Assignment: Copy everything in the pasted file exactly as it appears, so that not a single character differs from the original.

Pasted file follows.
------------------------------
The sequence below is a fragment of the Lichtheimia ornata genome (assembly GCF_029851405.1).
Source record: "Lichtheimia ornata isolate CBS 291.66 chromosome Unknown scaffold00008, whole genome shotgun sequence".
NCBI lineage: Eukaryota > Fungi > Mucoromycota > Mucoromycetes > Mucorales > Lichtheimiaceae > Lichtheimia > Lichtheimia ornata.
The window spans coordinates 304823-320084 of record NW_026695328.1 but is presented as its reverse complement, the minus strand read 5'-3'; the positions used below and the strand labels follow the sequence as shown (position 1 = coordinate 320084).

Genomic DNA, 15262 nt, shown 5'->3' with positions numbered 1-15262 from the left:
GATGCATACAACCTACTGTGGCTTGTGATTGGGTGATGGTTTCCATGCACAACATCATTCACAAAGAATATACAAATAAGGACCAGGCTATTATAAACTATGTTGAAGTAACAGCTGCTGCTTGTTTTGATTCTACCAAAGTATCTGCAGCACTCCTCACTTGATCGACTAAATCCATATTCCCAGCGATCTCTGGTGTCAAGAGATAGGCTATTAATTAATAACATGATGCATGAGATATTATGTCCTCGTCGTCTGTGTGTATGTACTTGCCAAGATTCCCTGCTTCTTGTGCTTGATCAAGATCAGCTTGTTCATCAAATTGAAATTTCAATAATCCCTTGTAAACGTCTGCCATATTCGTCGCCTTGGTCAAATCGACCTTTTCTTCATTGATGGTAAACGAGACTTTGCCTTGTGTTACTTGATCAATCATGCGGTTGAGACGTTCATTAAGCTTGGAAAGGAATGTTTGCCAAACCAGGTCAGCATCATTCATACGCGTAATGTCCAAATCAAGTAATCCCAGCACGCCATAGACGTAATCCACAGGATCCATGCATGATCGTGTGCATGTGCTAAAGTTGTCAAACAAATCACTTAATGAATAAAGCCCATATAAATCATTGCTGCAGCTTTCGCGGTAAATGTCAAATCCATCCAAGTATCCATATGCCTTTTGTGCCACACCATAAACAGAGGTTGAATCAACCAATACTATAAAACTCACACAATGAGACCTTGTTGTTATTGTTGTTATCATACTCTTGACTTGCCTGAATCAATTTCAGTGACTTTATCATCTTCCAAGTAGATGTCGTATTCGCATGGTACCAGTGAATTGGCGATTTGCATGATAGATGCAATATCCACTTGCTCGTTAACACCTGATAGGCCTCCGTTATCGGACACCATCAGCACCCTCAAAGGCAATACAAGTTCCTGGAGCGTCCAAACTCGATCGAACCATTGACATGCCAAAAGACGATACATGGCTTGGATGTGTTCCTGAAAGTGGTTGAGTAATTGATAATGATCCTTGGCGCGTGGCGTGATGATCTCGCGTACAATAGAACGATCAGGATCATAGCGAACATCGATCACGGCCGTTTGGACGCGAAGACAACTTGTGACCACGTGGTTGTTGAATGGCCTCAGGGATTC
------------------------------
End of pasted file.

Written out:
The sequence below is a fragment of the Lichtheimia ornata genome (assembly GCF_029851405.1).
Source record: "Lichtheimia ornata isolate CBS 291.66 chromosome Unknown scaffold00008, whole genome shotgun sequence".
NCBI lineage: Eukaryota > Fungi > Mucoromycota > Mucoromycetes > Mucorales > Lichtheimiaceae > Lichtheimia > Lichtheimia ornata.
The window spans coordinates 304823-320084 of record NW_026695328.1 but is presented as its reverse complement, the minus strand read 5'-3'; the positions used below and the strand labels follow the sequence as shown (position 1 = coordinate 320084).

Genomic DNA, 15262 nt, shown 5'->3' with positions numbered 1-15262 from the left:
GATGCATACAACCTACTGTGGCTTGTGATTGGGTGATGGTTTCCATGCACAACATCATTCACAAAGAATATACAAATAAGGACCAGGCTATTATAAACTATGTTGAAGTAACAGCTGCTGCTTGTTTTGATTCTACCAAAGTATCTGCAGCACTCCTCACTTGATCGACTAAATCCATATTCCCAGCGATCTCTGGTGTCAAGAGATAGGCTATTAATTAATAACATGATGCATGAGATATTATGTCCTCGTCGTCTGTGTGTATGTACTTGCCAAGATTCCCTGCTTCTTGTGCTTGATCAAGATCAGCTTGTTCATCAAATTGAAATTTCAATAATCCCTTGTAAACGTCTGCCATATTCGTCGCCTTGGTCAAATCGACCTTTTCTTCATTGATGGTAAACGAGACTTTGCCTTGTGTTACTTGATCAATCATGCGGTTGAGACGTTCATTAAGCTTGGAAAGGAATGTTTGCCAAACCAGGTCAGCATCATTCATACGCGTAATGTCCAAATCAAGTAATCCCAGCACGCCATAGACGTAATCCACAGGATCCATGCATGATCGTGTGCATGTGCTAAAGTTGTCAAACAAATCACTTAATGAATAAAGCCCATATAAATCATTGCTGCAGCTTTCGCGGTAAATGTCAAATCCATCCAAGTATCCATATGCCTTTTGTGCCACACCATAAACAGAGGTTGAATCAACCAATACTATAAAACTCACACAATGAGACCTTGTTGTTATTGTTGTTATCATACTCTTGACTTGCCTGAATCAATTTCAGTGACTTTATCATCTTCCAAGTAGATGTCGTATTCGCATGGTACCAGTGAATTGGCGATTTGCATGATAGATGCAATATCCACTTGCTCGTTAACACCTGATAGGCCTCCGTTATCGGACACCATCAGCACCCTCAAAGGCAATACAAGTTCCTGGAGCGTCCAAACTCGATCGAACCATTGACATGCCAAAAGACGATACATGGCTTGGATGTGTTCCTGAAAGTGGTTGAGTAATTGATAATGATCCTTGGCGCGTGGCGTGATGATCTCGCGTACAATAGAACGATCAGGATCATAGCGAACATCGATCACGGCCGTTTGGACGCGAAGACAACTTGTGACCACGTGGTTGTTGAATGGCCTCAGGGATTC